By the way, you may already know that Labradors are predisposed to atopy- seasonal allergies caused by inhaling dusts, pollens, molds, etc. from the environment. This is the doggie version of hay fever. Most affected dogs will become worse every subsequent season of exposure. Best of luck with this and I will keep my fingers crossed that fish oil makes a difference for your dog.

Submitted by Gregg | May 13 2011 |

My 2 year old Husky mix is on a monthly flea/tick medication (Frontline) that appears to work great for the first three weeks of an application, but I often find ticks embedded in his skin that last week of the month. I assume this is because the effect of the medication is wearing off. Would it be better to spread the application out, using 1/2 the amount every two weeks?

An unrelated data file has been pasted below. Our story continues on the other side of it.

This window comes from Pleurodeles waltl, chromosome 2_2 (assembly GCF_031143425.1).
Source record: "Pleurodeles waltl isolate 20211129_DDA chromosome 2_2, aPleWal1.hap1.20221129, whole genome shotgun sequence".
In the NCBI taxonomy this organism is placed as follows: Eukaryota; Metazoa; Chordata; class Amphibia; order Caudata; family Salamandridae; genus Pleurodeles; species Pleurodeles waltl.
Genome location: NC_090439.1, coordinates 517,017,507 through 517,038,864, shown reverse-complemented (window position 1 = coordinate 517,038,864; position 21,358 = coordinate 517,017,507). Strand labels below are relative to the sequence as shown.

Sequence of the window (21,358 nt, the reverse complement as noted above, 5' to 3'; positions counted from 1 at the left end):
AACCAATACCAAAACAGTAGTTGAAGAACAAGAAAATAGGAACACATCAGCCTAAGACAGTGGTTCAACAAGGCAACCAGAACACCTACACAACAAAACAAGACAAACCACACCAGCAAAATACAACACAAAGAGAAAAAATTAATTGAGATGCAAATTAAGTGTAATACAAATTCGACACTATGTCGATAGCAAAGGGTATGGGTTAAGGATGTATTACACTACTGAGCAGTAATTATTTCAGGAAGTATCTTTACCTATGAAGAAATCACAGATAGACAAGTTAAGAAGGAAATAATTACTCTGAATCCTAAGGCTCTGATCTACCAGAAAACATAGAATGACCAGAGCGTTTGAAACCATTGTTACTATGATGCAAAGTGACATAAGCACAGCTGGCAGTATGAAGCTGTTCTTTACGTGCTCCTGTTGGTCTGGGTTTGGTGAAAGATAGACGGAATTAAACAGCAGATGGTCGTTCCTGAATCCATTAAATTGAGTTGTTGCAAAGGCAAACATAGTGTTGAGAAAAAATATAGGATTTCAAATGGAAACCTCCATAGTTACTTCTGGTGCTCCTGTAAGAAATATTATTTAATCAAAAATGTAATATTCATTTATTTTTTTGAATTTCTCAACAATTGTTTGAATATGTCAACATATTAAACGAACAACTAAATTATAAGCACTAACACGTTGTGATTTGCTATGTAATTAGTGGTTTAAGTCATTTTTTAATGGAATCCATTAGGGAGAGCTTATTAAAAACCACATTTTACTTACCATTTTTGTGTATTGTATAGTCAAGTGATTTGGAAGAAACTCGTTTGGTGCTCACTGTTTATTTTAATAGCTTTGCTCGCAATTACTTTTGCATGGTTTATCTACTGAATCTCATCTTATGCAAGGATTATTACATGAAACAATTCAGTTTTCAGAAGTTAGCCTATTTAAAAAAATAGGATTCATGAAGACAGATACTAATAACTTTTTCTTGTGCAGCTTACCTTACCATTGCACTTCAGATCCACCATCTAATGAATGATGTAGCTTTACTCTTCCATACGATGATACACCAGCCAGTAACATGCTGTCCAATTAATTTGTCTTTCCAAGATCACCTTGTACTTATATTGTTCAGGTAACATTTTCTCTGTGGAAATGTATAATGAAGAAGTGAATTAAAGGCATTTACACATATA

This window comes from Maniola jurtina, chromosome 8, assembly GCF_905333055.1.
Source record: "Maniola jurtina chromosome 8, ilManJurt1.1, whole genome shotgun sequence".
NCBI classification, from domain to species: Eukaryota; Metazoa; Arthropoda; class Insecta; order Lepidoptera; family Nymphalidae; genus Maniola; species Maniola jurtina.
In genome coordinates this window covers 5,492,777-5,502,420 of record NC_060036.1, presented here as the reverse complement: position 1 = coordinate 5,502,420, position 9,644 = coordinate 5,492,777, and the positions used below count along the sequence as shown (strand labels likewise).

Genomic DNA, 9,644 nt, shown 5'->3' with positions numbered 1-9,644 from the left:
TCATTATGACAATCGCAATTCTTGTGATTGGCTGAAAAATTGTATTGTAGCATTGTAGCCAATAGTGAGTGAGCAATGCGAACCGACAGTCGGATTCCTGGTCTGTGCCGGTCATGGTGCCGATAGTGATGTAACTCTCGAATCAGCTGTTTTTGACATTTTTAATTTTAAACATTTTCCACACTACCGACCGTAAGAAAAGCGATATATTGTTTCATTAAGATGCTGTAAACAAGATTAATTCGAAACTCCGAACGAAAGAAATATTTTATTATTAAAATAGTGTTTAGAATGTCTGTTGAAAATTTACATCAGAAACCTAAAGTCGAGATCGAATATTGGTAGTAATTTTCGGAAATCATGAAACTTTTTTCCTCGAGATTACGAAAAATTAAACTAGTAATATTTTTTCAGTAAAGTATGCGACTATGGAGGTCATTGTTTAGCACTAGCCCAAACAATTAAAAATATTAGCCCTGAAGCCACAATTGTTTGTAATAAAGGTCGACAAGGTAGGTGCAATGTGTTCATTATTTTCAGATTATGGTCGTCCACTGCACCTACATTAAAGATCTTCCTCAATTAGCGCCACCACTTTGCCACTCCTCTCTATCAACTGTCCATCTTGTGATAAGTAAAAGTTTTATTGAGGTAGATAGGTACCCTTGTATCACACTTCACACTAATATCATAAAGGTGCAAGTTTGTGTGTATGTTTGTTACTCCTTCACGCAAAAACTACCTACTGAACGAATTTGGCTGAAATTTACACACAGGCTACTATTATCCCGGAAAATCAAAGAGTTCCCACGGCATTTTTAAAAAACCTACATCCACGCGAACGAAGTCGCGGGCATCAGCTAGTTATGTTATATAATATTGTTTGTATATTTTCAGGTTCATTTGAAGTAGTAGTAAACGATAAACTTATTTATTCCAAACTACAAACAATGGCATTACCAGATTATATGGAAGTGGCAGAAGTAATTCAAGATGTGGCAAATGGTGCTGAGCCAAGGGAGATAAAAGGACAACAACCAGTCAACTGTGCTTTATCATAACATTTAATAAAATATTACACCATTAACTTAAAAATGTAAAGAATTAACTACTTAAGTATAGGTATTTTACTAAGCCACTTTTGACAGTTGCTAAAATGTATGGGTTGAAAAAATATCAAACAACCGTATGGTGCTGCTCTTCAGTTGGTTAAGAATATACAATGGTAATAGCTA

Submitted by Dr. Nancy Kay | May 13 2011 |

Hi Gregg,

I am concerned that 1/2 the amount every two weeks would not produce the desired effect. But, no harm in trying this. You might want to consider putting a good tick collar on your Husky during that last week of the month following application of the Frontline. By chance is your dog at a borderline weight for the Frontline dosage you are using? If so, perhaps bumping up to the next dosage up might provide more bark for the buck. Please check in with your veterinarian before making any such change.

Submitted by Gregg | May 13 2011 |

Great point I never considered. Our boy is 41 lbs and we're using the dosage for a 23-44 lbs dog, so maybe the next one up would be better. Thanks so much for pointing me in that direction. I'll speak to our vet about this as you suggested.